Friendship resembles Love in the fact that there are usually three stages. The first stage seems thrilling–but how thankful you are, when you look back upon it, that it is over! The second stage is full of disappointment–how different the friendship realised is from the friendship anticipated! The third stage is philosophical, peaceful, and so happy!–since the worst is known and the best is known, but how immeasurably the best outweighs the worst! and how deliciously restful it is to realise that you, too, are loved, as it were, in spite of yourself and for those qualities in you which are the real you, although you need must hide them under so much dross. Thus you both find happiness and peace. And surely friendship–true friendship–is the happiest and most peaceful state in life? It is the happiest and most peaceful part of Love: it is the one thing which, if you really find it, makes the Everyday of life seem worth the while; seem worth the laughter and the tears, the failures and the victories, the dull beginnings, and the even more tedious beginnings-over-again, which are, alas! inevitable, except in the Human Turnip, who, in parenthesis, is too pompously inert ever to make a start.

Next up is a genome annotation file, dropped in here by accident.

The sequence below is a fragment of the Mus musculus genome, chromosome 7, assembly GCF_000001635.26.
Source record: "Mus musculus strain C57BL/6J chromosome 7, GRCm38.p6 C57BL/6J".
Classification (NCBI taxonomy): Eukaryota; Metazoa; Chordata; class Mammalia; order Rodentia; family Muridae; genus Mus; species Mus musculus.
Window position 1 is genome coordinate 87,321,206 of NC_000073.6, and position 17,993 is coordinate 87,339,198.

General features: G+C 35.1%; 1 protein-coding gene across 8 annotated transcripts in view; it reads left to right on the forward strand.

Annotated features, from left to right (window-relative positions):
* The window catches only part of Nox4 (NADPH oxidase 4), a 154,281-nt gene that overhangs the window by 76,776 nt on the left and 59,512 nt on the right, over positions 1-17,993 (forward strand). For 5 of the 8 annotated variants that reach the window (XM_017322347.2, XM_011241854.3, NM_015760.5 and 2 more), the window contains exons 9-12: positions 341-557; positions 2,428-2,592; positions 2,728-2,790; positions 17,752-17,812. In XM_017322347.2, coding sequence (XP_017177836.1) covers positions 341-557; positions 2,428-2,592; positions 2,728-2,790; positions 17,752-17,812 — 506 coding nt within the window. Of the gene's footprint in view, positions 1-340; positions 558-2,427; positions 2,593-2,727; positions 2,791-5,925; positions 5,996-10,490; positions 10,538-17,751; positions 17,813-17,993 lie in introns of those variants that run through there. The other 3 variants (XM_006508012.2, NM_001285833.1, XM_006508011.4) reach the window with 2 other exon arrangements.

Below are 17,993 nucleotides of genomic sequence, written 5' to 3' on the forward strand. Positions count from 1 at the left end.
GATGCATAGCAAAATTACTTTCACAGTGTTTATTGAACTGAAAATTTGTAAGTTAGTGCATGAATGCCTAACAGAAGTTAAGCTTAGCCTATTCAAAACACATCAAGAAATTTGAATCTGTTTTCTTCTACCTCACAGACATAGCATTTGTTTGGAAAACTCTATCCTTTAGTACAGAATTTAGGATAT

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A very well-known actress once confessed to me that, no matter how warm had been her welcome, she invariably felt a feeling of hostility between the audience and herself when she first walked on the stage. But I rather think that everyone, except the Human Turnip, who feels nothing except thirst and hunger and cold, has that feeling at the beginning. No matter if your advent has been heralded by a fanfare of trumpets, you invariably feel within yourself that your debut has been accompanied by the unuttered exclamation: “Oh, my dear! Is that all?” It wears off in time, of course; but it only bears out my theory that beginnings are always difficult–when they are not merely dull. I can quite imagine that the first day in Heaven will be extremely uncomfortable. I know there is no day so long as the first day of a holiday–or any day which seems so short as the last one. For one thing, at the beginning of anything you are never your true, natural self. The “pose,” which you carry about with you amid strange surroundings, hangs like a pall upon your spirits, to bore you as much as it bores those on whom you wish to make the most endearing impression. Later on, it wears off–and what you are–you are! and for what you are–you are either disliked intensely or adored. But you are never completely happy until you are completely natural, and you are never natural at the beginning. That is why you should forgive beginnings, as you, yourself, hope to be forgiven when you, yourself, begin.